NEW YORK (AP) — For the handful of New York transit officials who dutifully collect and catalog more than 50,000 items a year lost on commuter trains, subways and buses, the monotonous flood of wallets, handbags, eyeglasses and smartphones is occasionally broken by tales of some of the crazier things left behind.
There was a pet bunny rabbit, a prosthetic leg, a car bumper, a tuba, a diamond engagement ring and an ordinary-looking briefcase that was opened to reveal a dizzying array of adult toys.
"We get false teeth almost every week," said William Bonner, supervisor of the New York City Transit lost-and-found office below the 34th Street subway, which has amassed 26,000 items this year. "How do you lose your teeth?"
A few blocks north at the Metropolitan Transit Authority's Metro-North Railroad lost and found deep under Manhattan's Grand Central Station, five clerks oversee the 100 to 150 items that come in every day from Metro-North trains, which run between the city and its northern suburbs and Connecticut.
For every item, the clerks document the train, car and seat number where it was found. Beyond the boxes and bins of the most common items — wallets, keys, reading glasses, umbrellas and electronics — there is a dry cleaner-style coat rack to handle hundreds of forgotten coats. There's also an area designated for at least a half-dozen bicycles in the office at any given time.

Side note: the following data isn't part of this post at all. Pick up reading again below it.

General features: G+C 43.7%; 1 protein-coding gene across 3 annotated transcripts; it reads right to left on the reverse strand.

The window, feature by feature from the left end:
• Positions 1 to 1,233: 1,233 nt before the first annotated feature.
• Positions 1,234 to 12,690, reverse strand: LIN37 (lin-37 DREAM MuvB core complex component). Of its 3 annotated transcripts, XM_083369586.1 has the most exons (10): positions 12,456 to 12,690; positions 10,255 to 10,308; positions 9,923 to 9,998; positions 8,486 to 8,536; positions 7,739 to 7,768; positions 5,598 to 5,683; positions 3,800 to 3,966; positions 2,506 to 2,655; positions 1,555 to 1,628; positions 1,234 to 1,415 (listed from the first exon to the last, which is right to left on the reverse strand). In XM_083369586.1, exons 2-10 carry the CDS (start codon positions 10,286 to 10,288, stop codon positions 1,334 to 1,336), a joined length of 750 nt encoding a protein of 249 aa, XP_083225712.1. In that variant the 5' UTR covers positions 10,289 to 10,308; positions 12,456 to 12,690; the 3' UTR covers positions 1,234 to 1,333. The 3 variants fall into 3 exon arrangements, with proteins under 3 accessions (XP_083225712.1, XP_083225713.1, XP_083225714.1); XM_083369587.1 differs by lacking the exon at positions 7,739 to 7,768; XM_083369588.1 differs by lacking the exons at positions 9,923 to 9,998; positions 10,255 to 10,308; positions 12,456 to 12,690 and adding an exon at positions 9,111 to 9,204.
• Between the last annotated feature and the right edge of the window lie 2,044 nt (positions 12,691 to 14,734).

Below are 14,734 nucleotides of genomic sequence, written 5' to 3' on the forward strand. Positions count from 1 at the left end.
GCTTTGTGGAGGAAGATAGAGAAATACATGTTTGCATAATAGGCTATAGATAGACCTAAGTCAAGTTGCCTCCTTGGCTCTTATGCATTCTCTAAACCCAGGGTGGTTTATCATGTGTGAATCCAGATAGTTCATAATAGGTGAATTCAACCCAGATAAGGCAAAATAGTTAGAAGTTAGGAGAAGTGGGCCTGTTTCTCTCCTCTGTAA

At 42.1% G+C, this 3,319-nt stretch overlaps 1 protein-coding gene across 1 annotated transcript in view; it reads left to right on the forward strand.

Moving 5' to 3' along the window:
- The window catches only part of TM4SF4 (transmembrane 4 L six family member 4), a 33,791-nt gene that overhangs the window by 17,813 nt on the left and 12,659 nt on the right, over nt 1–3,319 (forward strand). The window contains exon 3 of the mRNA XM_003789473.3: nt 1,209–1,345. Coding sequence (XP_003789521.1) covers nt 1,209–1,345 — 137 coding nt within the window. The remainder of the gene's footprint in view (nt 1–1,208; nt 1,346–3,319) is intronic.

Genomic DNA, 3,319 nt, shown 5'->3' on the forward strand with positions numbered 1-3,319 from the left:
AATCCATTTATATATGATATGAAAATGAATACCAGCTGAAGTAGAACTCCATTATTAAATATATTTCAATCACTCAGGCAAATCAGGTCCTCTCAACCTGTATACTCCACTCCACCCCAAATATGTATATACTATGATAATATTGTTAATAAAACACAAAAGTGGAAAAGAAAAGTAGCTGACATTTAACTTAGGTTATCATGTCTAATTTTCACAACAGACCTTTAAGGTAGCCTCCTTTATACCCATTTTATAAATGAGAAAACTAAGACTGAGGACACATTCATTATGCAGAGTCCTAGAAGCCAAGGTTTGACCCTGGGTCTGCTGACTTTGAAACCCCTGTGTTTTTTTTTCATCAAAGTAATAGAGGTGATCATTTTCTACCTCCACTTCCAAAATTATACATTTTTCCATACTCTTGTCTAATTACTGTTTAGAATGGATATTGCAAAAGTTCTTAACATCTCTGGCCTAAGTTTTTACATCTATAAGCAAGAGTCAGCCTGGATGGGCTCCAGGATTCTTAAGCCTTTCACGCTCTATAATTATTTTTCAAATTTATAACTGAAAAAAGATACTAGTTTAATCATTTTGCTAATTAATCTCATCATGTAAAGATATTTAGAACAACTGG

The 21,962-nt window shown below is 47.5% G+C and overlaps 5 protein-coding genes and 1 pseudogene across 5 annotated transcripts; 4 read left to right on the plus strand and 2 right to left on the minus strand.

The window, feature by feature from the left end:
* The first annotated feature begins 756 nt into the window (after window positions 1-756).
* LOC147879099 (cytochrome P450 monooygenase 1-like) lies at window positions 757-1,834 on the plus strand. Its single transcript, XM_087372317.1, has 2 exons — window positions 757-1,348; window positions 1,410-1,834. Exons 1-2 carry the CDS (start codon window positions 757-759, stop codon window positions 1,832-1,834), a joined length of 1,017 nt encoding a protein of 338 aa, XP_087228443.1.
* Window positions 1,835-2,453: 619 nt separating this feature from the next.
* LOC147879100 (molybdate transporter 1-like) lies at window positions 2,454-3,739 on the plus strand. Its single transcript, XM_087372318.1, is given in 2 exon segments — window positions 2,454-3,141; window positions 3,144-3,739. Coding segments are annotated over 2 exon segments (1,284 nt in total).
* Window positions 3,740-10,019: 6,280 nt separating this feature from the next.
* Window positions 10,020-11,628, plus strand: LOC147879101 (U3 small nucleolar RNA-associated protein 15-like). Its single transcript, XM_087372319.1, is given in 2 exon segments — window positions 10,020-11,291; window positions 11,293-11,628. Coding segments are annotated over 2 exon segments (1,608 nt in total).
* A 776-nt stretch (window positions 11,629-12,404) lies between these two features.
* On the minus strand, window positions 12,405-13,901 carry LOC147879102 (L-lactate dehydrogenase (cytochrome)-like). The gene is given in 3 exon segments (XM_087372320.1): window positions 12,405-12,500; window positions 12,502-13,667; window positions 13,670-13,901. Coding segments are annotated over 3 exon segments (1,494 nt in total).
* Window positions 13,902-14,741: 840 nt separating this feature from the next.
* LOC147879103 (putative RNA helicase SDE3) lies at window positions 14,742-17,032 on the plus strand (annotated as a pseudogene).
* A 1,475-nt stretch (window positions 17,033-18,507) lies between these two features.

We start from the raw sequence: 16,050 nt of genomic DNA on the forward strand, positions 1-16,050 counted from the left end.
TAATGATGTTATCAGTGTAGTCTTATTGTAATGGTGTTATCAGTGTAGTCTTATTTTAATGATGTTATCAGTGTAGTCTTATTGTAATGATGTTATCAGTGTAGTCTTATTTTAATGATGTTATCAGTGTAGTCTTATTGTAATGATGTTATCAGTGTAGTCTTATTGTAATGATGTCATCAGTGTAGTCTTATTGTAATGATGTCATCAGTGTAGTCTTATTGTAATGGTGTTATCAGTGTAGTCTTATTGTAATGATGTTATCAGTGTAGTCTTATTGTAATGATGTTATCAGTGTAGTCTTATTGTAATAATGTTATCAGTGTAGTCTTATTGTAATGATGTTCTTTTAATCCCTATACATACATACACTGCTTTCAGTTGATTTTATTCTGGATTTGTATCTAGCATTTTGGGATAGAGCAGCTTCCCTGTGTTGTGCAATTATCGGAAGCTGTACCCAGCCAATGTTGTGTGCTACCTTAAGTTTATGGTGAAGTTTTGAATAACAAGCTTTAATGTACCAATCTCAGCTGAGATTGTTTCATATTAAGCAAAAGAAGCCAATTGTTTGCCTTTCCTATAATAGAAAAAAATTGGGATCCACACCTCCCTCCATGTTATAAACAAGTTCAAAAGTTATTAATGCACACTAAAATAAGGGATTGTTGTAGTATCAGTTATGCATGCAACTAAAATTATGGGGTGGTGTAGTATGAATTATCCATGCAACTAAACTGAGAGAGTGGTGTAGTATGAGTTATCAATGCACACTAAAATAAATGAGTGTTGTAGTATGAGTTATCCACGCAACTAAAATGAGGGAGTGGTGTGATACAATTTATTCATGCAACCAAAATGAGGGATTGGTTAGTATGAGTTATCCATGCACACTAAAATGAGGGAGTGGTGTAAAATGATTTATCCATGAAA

"We get bikes," marveled clerk Raymond Rosario, 41. "I don't know how, but they leave them on the trains."
Melissa Gissentanner, the unit's manager, said the MTA takes pride in getting items back to their owners, boasting a 60 percent return rate. "We are the most successful lost and found in the country and possibly the world," she said.
People looking for their property can submit a report online. Items that go unclaimed are sometimes donated or eventually sold. Bonner says an asset recovery unit takes unclaimed cellphones and other items that are sold to companies or put on the MTA website for an auction.